Belfast Telegraph

Co-operation is preferable to confrontation - a lesson that Leo and Simon would do well to learn

Hoping Project Fear II will bounce DUP into accepting special status can only backfire

By Nelson McCausland

This has certainly been a remarkable week in politics here in Ulster, across the United Kingdom and, indeed, beyond that. The major story for many of us has been the ongoing Brexit negotiations.

The story has involved London, Dublin and Brussels, but right at the centre of it all is Northern Ireland, with a particular focus on the border with the Irish Republic and the role of the 10 DUP MPs.

Over the past few months, the leader and deputy leader of the DUP have been consistent in saying that, in implementing Brexit, the “economic and constitutional integrity of the United Kingdom” should not be compromised in any way.

The same message has also been restated by other prominent members of the party. No one can have been in any doubt about that.

Moreover, that is the view of the overwhelming majority of unionists in Northern Ireland. It is not only the view of what is sometimes described as political unionism, it is the view of the broad unionist community.

Why, then, did the UK Government negotiators and the European Union think that they could proceed down a path that would breach that economic and constitutional integrity and create a new sea border between Northern Ireland and Great Britain?

Did they imagine that they could orchestrate a situation where they would be able to bounce the DUP into accepting this?

Did they believe that, under the spotlight of international media attention, and with a panoply of senior European politicians, the DUP would crumble? How wrong they were.

The DUP response was calm, measured and resolute. Arlene Foster left the political elites in London, Dublin and Brussels in no doubt when she said: “We will not accept any form of regulatory divergence which separates Northern Ireland economically, or politically, from the rest of the United Kingdom.”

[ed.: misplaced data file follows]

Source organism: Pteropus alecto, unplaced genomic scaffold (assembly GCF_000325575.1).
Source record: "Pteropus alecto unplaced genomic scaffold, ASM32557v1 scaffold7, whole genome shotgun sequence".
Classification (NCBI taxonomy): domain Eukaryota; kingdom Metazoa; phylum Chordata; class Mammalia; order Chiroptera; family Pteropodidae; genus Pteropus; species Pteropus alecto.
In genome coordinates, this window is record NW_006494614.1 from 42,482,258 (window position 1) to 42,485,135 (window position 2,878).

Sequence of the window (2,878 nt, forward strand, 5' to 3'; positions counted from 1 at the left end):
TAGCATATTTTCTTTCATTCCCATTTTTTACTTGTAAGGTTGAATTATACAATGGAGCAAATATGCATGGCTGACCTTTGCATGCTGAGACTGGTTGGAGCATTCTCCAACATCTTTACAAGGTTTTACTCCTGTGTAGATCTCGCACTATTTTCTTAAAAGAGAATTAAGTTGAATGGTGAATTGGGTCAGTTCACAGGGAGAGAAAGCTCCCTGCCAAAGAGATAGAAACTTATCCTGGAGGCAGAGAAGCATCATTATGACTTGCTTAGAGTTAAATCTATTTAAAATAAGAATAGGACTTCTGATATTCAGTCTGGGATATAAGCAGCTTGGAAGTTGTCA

Theresa May will now have some hard thinking to do, as indeed will the Eurocrats in Brussels and the Fine Gael government in Dublin.

Everyone says that they want a good outcome from the negotiations, so let’s get it right this time. Here is some advice.

Leo Varadkar and Simon Coveney should learn the meaning of respect. We hear a lot about respect these days, but sadly it is something that is missing from the current Fine Gael approach.

A series of statements and interventions by Varadkar and Coveney have displayed what unionists rightly regard as an arrogant and bullying approach.

The Dublin approach has been one of confrontation rather than co-operation. That may play out well for Fine Gael politically in the short term, but it is not good for Northern Ireland, or the Irish Republic. If Theresa May has a lot of thinking to do, so too does Leo Varadkar.

Irish nationalists and republicans, along with the Remoaners, the metropolitan elite and assorted European politicians and bureaucrats, seem intent on running a second Project Fear — one that is designed to create a border fever.

I listened the other day to a resident of Donegal who was almost distraught that her journey to work in Londonderry might take a few minutes longer unless everything at the border remains exactly as it is.

A few minutes longer travelling to work in Londonderry probably didn’t really strike a chord with those who have to sit in traffic jams in London, Manchester, New York, Dublin, or Belfast.

So, instead of devoting their energies to Project Fear, why not put the same amount of energy and effort into developing practical solutions for movement across the border between Northern Ireland and the Republic?

Of course, Sinn Fein love this Project Fear.

It was part of the Sinn Fein strategy for the March Assembly election, and they relaunched it again last night with an old-fashioned white-line protest at the former Andersonstown barracks site, a poster about “No border in Ireland” and a video clip starring John Finucane.

It’s not much, but I suppose that, since Sinn Fein collapsed the Northern Ireland Assembly and since they refuse to take their seats at Westminster, standing in the middle of the road in the dark is all they can do.

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